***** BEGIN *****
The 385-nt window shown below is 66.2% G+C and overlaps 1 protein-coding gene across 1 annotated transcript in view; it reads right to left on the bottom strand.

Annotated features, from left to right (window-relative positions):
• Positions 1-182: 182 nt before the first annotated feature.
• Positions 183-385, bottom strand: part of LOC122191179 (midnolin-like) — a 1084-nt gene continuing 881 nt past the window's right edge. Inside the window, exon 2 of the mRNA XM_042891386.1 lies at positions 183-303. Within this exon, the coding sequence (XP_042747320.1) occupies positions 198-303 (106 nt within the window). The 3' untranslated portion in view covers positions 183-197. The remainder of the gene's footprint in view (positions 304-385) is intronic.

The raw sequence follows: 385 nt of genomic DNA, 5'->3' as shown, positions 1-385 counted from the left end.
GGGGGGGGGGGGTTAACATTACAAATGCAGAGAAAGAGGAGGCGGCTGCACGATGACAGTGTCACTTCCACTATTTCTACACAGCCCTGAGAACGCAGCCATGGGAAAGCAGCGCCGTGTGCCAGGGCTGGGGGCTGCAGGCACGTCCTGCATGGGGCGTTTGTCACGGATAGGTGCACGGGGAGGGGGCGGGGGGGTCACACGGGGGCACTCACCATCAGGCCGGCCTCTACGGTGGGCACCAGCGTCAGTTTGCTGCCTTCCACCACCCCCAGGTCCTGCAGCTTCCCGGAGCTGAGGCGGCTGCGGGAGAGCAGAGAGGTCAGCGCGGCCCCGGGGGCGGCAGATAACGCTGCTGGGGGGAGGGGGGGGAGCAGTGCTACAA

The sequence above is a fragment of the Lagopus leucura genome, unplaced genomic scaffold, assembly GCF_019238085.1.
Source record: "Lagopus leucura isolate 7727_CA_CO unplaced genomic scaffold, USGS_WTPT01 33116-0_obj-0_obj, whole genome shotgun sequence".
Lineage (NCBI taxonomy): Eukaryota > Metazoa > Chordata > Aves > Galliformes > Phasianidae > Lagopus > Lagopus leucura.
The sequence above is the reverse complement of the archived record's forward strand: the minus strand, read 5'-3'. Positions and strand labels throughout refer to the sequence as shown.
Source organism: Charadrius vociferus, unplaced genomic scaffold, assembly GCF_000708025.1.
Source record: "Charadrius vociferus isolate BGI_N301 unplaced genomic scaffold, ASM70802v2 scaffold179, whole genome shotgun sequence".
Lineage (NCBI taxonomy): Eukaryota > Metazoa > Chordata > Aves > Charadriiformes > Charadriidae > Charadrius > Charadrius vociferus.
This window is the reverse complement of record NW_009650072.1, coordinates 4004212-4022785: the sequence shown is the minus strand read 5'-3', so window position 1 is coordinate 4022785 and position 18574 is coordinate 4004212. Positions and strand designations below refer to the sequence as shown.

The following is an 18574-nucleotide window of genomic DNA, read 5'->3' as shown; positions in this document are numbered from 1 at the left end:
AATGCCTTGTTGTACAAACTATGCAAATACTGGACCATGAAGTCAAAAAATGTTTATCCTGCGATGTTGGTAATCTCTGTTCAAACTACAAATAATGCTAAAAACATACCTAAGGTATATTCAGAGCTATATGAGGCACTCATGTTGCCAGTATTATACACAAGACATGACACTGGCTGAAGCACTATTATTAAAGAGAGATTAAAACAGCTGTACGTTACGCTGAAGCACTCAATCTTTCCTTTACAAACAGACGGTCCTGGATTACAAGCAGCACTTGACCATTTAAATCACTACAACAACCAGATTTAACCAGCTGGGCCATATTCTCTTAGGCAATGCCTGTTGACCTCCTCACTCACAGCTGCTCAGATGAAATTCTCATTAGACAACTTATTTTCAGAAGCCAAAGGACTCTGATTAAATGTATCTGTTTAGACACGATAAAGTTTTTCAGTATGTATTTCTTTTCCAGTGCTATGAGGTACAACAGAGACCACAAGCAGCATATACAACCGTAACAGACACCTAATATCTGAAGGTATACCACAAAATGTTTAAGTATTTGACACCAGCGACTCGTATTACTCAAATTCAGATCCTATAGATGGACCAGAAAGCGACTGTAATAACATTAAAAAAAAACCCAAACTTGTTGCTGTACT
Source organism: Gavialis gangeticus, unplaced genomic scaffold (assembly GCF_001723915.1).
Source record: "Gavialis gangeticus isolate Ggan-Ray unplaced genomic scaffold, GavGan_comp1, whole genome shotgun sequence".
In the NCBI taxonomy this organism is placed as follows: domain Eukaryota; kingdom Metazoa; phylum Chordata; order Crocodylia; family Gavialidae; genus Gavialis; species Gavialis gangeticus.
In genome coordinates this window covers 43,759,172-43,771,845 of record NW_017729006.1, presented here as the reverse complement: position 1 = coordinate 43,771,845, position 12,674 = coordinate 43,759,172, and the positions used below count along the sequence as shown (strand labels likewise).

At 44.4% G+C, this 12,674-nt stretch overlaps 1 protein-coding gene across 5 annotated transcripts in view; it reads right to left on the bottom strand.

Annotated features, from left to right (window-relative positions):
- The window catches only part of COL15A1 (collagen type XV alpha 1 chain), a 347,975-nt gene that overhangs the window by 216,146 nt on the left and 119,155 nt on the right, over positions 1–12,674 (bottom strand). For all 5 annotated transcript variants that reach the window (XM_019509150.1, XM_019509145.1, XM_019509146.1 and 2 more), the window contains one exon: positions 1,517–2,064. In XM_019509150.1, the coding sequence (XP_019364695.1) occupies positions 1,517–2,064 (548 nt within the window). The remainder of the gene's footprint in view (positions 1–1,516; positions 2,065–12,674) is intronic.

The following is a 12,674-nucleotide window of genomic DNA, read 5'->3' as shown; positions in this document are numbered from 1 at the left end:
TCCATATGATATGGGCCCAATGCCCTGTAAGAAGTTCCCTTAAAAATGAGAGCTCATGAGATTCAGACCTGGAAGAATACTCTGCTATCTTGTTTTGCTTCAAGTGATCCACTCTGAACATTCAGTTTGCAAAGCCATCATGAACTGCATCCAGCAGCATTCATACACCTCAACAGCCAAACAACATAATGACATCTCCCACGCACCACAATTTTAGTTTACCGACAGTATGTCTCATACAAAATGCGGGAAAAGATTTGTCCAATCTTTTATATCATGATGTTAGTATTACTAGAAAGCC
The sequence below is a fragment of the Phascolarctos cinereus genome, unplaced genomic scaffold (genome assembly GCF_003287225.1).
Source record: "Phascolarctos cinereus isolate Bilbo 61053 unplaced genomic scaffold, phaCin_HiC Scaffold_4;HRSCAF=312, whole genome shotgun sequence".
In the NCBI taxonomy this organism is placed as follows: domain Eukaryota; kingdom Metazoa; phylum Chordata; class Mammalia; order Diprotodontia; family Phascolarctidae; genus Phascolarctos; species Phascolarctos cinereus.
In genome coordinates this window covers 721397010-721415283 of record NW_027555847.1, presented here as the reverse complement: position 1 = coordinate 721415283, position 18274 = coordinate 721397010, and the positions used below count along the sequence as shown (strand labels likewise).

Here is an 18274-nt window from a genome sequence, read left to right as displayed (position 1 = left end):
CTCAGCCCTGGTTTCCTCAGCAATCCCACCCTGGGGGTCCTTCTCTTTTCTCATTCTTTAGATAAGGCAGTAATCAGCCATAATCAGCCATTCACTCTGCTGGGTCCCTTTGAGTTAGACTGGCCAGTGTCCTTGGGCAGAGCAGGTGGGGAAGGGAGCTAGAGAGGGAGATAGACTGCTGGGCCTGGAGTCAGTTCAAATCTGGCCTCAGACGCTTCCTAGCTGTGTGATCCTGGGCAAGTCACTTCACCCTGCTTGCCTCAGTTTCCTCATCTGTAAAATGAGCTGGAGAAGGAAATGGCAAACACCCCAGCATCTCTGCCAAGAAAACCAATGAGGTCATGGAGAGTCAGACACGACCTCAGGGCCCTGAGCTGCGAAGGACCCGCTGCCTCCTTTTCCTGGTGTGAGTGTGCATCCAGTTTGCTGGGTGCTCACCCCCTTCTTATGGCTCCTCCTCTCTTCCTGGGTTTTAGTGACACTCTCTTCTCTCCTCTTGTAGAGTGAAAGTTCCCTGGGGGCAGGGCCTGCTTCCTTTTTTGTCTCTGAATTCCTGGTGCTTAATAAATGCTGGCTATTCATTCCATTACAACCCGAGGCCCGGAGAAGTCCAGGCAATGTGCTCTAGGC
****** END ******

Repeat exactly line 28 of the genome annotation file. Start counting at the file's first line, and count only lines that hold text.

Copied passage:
In the NCBI taxonomy this organism is placed as follows: domain Eukaryota; kingdom Metazoa; phylum Chordata; class Mammalia; order Diprotodontia; family Phascolarctidae; genus Phascolarctos; species Phascolarctos cinereus.